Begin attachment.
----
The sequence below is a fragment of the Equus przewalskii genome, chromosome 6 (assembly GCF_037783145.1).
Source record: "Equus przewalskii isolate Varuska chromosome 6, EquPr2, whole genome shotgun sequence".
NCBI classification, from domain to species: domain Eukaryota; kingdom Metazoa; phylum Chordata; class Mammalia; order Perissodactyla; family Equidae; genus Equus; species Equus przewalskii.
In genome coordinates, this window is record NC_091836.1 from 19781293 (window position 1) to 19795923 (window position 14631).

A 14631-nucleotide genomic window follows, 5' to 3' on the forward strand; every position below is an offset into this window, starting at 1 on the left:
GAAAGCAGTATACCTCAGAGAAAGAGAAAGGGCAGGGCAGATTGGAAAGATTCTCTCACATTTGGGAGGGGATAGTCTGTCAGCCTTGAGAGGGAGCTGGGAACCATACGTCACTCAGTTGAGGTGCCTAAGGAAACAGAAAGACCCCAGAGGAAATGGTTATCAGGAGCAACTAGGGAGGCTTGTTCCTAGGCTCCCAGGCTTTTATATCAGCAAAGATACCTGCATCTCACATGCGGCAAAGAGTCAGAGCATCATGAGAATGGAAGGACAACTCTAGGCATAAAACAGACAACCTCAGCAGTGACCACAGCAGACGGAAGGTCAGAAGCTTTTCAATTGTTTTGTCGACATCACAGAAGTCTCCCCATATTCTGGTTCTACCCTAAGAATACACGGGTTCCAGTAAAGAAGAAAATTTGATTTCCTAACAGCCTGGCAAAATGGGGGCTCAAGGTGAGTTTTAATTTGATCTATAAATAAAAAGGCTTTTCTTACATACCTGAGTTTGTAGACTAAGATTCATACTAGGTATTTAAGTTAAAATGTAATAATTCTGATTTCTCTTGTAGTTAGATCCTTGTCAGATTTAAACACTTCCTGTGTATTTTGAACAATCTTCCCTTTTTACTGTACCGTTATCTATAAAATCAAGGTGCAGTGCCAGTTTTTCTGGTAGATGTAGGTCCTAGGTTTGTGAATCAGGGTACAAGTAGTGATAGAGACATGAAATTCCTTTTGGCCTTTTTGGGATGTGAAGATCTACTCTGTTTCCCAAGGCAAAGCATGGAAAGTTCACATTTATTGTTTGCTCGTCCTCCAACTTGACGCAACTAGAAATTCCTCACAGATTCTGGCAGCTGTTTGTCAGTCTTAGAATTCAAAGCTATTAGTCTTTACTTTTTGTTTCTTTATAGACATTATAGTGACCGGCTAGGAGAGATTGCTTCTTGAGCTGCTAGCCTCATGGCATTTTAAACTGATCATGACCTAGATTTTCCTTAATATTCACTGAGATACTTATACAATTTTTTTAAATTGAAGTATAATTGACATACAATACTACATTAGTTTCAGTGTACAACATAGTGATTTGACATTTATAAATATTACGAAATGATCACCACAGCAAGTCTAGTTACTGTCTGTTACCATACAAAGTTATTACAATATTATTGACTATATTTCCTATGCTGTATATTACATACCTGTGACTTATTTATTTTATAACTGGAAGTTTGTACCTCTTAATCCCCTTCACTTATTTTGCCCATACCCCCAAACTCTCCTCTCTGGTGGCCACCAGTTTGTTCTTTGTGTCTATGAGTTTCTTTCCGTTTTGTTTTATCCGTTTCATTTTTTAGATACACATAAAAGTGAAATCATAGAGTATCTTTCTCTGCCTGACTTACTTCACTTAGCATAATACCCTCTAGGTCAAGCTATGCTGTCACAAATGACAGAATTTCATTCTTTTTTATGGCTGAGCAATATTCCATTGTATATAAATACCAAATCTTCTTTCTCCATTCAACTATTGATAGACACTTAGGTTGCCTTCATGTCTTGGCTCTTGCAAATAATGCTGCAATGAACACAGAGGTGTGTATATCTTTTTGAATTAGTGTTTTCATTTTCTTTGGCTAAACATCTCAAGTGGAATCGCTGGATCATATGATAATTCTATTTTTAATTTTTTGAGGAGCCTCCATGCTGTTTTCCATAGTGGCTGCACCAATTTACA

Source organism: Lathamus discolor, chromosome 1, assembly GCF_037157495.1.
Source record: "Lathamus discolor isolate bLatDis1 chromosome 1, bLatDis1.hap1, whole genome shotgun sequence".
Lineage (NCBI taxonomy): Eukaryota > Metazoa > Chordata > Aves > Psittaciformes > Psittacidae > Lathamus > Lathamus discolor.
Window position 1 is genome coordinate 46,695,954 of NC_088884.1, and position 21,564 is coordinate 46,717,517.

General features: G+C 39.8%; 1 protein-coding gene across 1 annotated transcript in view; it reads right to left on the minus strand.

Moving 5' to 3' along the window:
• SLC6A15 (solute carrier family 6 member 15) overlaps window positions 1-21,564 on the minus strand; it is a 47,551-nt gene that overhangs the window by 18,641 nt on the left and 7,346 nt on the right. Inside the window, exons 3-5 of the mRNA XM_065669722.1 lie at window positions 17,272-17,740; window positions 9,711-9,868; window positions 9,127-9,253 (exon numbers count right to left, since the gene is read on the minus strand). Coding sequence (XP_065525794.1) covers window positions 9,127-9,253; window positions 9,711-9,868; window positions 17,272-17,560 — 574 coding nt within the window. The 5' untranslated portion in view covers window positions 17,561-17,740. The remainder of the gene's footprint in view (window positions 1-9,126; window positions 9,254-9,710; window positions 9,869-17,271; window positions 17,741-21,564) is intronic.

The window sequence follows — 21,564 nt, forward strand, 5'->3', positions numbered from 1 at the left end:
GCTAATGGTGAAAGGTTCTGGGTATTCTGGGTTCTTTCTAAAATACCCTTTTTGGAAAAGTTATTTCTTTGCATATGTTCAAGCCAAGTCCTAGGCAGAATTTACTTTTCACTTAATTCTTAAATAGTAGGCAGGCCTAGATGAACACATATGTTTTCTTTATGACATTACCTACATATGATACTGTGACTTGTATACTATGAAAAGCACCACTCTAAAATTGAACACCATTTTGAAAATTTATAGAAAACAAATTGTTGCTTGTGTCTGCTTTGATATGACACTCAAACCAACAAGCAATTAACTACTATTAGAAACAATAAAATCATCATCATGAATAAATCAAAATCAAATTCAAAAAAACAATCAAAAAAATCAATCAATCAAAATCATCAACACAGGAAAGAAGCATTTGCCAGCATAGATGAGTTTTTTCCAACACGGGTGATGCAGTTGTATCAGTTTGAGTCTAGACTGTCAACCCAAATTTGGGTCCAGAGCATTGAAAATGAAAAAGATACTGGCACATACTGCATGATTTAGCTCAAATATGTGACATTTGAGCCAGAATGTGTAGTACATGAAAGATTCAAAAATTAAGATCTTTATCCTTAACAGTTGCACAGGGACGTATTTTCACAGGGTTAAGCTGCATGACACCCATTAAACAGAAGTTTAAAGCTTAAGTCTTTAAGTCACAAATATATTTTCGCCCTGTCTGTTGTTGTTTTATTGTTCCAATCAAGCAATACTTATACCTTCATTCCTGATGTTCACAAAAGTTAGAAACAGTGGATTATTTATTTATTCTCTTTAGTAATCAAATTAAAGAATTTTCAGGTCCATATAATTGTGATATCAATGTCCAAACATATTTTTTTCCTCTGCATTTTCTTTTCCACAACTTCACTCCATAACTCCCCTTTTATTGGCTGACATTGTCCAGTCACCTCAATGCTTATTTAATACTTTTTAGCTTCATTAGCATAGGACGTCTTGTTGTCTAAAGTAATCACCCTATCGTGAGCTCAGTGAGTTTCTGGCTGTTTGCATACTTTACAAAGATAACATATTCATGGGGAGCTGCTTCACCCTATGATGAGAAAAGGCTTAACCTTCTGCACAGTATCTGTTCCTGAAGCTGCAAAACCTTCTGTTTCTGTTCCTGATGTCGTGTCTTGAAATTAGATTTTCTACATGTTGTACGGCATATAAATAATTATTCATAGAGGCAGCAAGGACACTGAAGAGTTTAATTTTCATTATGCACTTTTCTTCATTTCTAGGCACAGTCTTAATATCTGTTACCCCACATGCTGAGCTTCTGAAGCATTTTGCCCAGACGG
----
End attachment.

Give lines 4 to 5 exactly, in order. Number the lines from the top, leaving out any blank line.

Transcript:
In genome coordinates, this window is record NC_091836.1 from 19781293 (window position 1) to 19795923 (window position 14631).

A 14631-nucleotide genomic window follows, 5' to 3' on the forward strand; every position below is an offset into this window, starting at 1 on the left: